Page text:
There are probably three reasons why Temasek chose to cash out.

The first has to do with the fact that, unlike the Government of Singapore Investment Corporation (GIC), which invested in UBS and Citigroup, Temasek did not end up with what it paid for.

Temasek’s original US$5.1 billion investment was in Merrill Lynch, a truly global business engaged in high-yielding activities like corporate finance and private banking. BoA, on the other hand, is focused on more traditional businesses like consumer and corporate lending.

More importantly, Temasek owned as much as 13.7 per cent of Merrill. But after BoA’s takeover, it owned only about 3 per cent of the merged entity. In other words, Temasek went from owning a major stake in a global investment bank to a minor stake in a gigantic US lender.

If BoA did not fit into Temasek’s strategy, it was entitled to exit the investment. If Merrill had been bought by a similar type of institution, say JP Morgan or Goldman Sachs, Temasek would not have been in such a dilemma today.

Secondly, there were very real fears a few months ago that major US banks could be nationalised.

If a bank like BoA was nationalised, the value of its shares would likely plunge to zero or near-zero. That risk was enough to prompt many other shareholders to rush to exit their investments early this year, however painful the loss.

Finally, BoA is showing some signs of distress. A recent US government stress test showed that 10 US banks needed US$74.6 billion more in capital, with BoA making up almost half that amount at US$33.9 billion.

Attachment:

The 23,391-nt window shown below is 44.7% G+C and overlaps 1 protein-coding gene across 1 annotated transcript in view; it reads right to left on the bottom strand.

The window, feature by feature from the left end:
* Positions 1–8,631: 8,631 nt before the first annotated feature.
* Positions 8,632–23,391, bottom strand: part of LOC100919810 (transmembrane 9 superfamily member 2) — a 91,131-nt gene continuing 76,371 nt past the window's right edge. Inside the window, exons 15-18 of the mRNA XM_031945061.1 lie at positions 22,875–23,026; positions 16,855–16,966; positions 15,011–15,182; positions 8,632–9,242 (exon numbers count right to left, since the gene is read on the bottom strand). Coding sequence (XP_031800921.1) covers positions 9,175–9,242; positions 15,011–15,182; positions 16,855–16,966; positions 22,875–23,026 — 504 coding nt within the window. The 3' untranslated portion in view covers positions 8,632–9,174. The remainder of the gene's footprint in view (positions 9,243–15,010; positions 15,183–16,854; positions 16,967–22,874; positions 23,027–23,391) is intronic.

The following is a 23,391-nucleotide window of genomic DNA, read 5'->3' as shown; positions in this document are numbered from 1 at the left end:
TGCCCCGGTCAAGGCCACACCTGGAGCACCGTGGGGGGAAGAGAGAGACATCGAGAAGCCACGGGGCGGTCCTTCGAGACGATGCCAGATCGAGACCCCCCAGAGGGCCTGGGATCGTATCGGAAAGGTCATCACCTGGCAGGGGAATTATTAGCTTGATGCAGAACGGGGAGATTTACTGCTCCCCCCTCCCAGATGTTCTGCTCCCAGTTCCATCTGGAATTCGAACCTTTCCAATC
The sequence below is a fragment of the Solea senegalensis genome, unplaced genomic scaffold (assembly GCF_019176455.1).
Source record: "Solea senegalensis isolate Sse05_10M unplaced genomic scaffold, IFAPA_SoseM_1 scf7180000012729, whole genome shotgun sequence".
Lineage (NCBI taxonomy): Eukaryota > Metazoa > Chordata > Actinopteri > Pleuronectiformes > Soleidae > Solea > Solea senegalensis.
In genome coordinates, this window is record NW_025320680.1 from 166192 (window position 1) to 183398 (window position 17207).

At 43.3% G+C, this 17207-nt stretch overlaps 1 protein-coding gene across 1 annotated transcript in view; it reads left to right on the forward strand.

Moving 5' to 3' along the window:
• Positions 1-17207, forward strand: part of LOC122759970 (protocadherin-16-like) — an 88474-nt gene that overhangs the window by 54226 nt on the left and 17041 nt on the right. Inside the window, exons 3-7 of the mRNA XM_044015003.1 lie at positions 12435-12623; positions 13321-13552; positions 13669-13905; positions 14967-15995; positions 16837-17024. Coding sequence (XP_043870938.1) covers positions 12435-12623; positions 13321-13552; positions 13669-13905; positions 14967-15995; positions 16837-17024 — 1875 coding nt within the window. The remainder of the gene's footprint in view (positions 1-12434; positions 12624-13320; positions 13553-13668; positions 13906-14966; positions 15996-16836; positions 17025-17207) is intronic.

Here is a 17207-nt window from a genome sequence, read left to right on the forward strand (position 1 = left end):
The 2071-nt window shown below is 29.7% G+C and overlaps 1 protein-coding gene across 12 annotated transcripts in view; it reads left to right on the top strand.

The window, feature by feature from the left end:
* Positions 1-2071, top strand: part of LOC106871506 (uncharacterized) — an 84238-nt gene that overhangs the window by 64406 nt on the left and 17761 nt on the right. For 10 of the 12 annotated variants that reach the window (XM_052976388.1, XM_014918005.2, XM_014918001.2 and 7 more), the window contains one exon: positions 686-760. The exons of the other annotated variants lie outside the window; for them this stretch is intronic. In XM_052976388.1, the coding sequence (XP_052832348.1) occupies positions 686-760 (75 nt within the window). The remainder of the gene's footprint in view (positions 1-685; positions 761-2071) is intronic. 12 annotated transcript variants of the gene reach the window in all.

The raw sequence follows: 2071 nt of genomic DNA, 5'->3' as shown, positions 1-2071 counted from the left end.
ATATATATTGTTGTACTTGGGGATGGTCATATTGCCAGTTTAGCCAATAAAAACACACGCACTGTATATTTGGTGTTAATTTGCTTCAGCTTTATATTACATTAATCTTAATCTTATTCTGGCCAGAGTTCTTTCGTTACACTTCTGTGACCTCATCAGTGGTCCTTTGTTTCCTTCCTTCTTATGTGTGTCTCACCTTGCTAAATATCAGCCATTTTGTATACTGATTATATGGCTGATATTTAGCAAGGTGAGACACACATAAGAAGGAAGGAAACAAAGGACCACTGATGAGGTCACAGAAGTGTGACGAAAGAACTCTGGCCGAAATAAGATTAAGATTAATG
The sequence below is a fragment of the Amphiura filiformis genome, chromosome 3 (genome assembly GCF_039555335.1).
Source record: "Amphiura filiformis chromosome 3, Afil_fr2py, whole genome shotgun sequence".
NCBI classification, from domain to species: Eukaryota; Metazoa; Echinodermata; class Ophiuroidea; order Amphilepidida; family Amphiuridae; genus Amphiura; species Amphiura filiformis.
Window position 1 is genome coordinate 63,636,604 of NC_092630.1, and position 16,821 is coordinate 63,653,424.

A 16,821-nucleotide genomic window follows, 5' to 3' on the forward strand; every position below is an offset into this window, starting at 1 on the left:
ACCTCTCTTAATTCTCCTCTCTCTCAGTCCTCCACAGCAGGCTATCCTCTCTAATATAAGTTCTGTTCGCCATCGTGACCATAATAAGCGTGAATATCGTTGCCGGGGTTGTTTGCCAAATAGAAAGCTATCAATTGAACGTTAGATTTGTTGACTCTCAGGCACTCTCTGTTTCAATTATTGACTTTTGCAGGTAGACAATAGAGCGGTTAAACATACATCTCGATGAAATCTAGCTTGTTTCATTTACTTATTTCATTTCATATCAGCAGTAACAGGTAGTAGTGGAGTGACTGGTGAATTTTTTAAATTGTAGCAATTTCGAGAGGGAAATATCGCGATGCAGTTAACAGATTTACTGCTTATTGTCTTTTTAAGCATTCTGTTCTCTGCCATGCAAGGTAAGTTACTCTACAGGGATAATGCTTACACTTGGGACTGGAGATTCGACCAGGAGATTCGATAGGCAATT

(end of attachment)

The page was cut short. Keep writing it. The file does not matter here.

Leadership problems have also emerged. Once hailed as a hero, chief executive Kenneth Lewis was recently ousted as BoA chairman. His position as CEO is now in doubt, and the US government has urged BoA to revamp its board.

So if one is inclined to take a charitable view, Temasek’s action is similar to that of an investor cutting his losses and trying to recoup his money by betting on winners somewhere else. But such arguments are unlikely to assuage Temasek’s critics.

There is just no running away from the fact that the investment fund has lost as much as US$4.6 billion of the nation’s reserves (the topmost end of the loss range) from a single investment in just over a year.

Here, Temasek will need to clear the air on two major issues. The first is the timing of the sale.

Temasek unloaded all its shares by the end of the first quarter of this year when prices averaged US$6.73, just before an April rally that saw BoA shares double from US$7 to US$14. It is impossible to time the market perfectly, of course, but could Temasek have waited a little while more for the situation to improve?

Just three days ago, US Treasury Secretary Timothy Geithner was quoted as saying that the US financial system has completed a big part of a painful adjustment away from its excessively leveraged state, and was ‘starting to heal’.

Tellingly, none of the other sovereign wealth funds that had ploughed into the global investment banks at roughly the same time had exited their investments.

The Singapore Government has already admitted to buying into these mega-banks too early. Did Temasek make it two wrongs by also selling too early? Could it have hedged its bets by selling only part of its stake?

The second issue is whether Temasek had taken sufficient measures to protect itself against downside risk, knowing full well that it was investing such a hefty amount in a US bank in the middle of a gathering financial storm.

The comparison with GIC is illustrative. GIC invested US$6.88 billion in Citigroup just one month after Temasek’s investment in Merrill Lynch. But GIC’s investment came with a protection clause: It could opt not to convert its investment into shares should the stock price dip, and instead receive 7 per cent in coupon interest in perpetuity.